SCTK provides plenty of methods to visualize users analysis, including the plotting for intermediate attribute for parameter decision, traditional scatter/box/violin plot for cells, and heatmap. Additionally, there are also wrappers of the base functions that are used for analysis type specific visualization. (e.g. QC metric plotting, differential expression heatmap) A full list of visualization functions can be found in the reference tab of this documentation site.

Workflow specific visualization should be introduced in the documentation of the related steps (e.g. QC metric plotting, HVG plotting, or differential expression plotting). Here, we would provide some examples for the most frequent use case.

Example 1: Scatter plot of cells

Here we will take PBMC3k dataset, from “10X,” as an example. First we will do a quick clustering with the Seurat curated workflow implemented in SCTK. Then we will present the method to generate a scatter plot of the UMAP of this dataset, with clusters labeled by color.

Preprocessing Steps
sce <- importExampleData("pbmc3k")
# It is recommended to deduplicate the feature names, as this example data does 
# have duplicated feature names that might cause failure in downstream analysis.
sce <- dedupRowNames(sce)
# QC and filtering skipped for quick demonstration
# Users are **not recommended** to skip it in practical analysis
sce <- runSeuratNormalizeData(sce, "counts")
sce <- runSeuratScaleData(sce)
sce <- runSeuratFindHVG(sce)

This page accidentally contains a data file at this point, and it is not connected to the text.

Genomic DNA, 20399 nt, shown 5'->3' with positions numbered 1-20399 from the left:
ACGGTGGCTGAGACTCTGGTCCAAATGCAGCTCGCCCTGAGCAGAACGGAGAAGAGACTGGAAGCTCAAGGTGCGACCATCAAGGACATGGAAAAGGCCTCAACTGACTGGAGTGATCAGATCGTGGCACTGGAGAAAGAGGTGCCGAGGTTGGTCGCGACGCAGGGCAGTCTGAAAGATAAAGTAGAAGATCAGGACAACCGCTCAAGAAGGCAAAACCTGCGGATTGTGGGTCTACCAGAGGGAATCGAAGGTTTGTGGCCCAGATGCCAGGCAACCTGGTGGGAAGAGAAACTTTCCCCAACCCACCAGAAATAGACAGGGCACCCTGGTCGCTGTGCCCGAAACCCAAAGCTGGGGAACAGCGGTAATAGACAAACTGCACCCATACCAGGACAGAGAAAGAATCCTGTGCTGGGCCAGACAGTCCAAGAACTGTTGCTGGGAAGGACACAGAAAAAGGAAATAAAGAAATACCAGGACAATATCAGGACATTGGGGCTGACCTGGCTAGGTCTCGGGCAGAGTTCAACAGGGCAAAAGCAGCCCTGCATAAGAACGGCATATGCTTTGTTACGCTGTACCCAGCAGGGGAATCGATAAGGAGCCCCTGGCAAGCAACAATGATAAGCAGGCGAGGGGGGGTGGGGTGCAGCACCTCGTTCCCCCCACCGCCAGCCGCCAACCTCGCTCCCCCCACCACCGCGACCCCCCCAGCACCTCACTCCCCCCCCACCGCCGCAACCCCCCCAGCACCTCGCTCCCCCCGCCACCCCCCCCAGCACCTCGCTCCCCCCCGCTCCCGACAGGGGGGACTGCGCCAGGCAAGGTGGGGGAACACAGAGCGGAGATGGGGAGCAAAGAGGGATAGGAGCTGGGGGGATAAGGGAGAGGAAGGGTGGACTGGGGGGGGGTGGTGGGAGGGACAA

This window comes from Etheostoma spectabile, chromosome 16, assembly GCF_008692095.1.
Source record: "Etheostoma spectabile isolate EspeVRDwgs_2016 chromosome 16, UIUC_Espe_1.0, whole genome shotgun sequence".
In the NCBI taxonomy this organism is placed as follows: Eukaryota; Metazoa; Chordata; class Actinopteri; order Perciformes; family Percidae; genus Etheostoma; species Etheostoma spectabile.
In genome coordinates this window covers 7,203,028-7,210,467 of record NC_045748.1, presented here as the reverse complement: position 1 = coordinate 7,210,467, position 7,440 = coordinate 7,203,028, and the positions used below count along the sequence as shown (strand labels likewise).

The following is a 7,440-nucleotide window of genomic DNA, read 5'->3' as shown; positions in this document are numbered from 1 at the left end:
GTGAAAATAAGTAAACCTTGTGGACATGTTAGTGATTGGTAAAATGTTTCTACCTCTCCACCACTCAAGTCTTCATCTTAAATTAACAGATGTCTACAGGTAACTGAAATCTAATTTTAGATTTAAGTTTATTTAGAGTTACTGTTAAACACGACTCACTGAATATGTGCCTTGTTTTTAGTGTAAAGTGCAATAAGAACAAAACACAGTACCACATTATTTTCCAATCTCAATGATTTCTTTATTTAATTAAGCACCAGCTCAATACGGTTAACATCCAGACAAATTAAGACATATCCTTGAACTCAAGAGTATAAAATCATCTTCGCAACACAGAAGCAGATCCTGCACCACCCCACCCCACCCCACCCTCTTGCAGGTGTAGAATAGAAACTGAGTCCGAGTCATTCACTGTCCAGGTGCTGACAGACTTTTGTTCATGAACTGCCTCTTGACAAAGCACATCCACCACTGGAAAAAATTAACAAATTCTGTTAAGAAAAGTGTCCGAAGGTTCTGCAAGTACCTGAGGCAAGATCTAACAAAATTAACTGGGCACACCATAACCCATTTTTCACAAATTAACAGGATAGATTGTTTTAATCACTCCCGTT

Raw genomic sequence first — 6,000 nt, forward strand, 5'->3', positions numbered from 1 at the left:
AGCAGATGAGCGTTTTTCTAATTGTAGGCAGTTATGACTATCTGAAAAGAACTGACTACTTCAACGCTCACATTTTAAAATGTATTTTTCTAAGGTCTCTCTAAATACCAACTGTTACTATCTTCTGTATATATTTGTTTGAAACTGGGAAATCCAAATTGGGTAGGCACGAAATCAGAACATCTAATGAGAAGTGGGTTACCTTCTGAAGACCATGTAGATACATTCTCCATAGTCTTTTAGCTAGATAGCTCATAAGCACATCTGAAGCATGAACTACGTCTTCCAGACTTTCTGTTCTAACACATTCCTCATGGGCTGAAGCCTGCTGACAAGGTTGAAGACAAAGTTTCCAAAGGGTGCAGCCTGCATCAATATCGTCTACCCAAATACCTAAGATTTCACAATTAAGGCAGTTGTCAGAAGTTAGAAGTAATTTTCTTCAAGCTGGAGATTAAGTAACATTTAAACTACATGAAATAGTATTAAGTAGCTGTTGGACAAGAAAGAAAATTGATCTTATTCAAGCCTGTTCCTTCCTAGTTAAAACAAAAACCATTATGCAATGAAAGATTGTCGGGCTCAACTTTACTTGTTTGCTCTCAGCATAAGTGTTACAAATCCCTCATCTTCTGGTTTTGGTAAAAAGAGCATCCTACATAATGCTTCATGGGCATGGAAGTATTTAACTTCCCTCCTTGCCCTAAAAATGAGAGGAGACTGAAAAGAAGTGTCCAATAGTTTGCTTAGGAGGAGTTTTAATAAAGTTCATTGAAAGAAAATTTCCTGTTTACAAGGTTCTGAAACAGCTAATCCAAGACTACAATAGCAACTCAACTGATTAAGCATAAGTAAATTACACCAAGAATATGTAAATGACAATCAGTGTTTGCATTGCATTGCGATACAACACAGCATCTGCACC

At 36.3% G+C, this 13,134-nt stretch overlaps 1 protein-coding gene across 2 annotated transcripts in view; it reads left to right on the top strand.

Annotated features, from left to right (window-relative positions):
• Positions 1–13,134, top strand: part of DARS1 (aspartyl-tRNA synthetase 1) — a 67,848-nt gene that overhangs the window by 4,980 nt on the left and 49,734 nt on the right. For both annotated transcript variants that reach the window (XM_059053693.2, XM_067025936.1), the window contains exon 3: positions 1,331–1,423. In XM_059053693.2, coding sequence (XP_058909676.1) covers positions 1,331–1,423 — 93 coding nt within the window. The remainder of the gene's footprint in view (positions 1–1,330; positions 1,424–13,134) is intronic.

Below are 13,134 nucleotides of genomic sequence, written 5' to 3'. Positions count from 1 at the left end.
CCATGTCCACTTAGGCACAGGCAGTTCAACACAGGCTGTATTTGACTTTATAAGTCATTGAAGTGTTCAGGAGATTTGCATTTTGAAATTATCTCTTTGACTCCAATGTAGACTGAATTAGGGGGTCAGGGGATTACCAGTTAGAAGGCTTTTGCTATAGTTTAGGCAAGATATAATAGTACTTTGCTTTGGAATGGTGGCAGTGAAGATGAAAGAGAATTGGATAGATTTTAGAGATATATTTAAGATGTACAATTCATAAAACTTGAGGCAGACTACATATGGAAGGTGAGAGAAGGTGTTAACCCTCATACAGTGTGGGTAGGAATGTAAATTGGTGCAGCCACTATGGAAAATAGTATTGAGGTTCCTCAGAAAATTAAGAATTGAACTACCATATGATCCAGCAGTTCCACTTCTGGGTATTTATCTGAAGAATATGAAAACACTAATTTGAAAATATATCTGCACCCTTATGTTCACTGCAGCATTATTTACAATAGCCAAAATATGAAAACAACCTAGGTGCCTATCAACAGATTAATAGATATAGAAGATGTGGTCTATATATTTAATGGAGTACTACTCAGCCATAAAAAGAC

sce <- runSeuratPCA(sce)
sce <- runSeuratFindClusters(sce)
# With `runSeuratFindClusters()`, the clustering result would be saved to the 
# `colData` slot with the name "Seurat_louvain_Resolution0.8" by default.
# Have a check on the summary of the clustering result
##   0   1   2   3   4   5   6   7   8   9  10 
## 529 490 349 302 256 235 180 160 149  36  14
sce <- runSeuratUMAP(sce)
plotSCEDimReduceColData(inSCE = sce, reducedDimName = "seuratUMAP", colorBy = "Seurat_louvain_Resolution0.8", legendTitle = "Seurat Cluster", title = "Clustering on UMAP")

As users might have tried, the essential input are inSCE, reducedDimName, and colorBy. Other arguments are all optional, but users can explore them to best clarify their intention.

Additionally but occasionally, shape argument is also useful for double level annotating.

In SCTK, there are plotting functions that are aimed for other attributes other than colData and reducedDim. For example, plotSCEDimReduceFeatures() focuses on reducedDim and feature expression, In most of base SCTK plotting functions, which starts with “plotSCE,” users can easily figure out the usage by checking the function manual and see which arguments are required.

Example 2: Plots with multiple samples

When there are multiple samples in one dataset and it is necessary to have separation on them, users can invoke sample or groupby argument in most of base SCTK plotting functions.

pbmc3k <- importExampleData("pbmc3k")
pbmc3k <- dedupRowNames(pbmc3k)
pbmc4k <- importExampleData("pbmc4k")
pbmc4k <- dedupRowNames(pbmc4k)
sceList <- list(pbmc3k = pbmc3k, pbmc4k = pbmc4k)
# By combining, a "sample" colData annotation is set by default with the 
# names of sceList.
sce <- combineSCE(sceList = sceList, by.r = colnames(rowData(pbmc3k)), by.c = colnames(colData(pbmc3k)), combined = TRUE)
sce <- runPerCellQC(sce)
plotSCEViolinColData(inSCE = sce, coldata = "total", groupBy = "sample", ylab = "Total counts")

Otherwise, if users need individual plot for each of the sample, or indeed make individual plots by any categorical groupingon cells, use sample argument.

plotSCEViolinColData(inSCE = sce, coldata = "total", sample = sce$sample, ylab = "Total counts")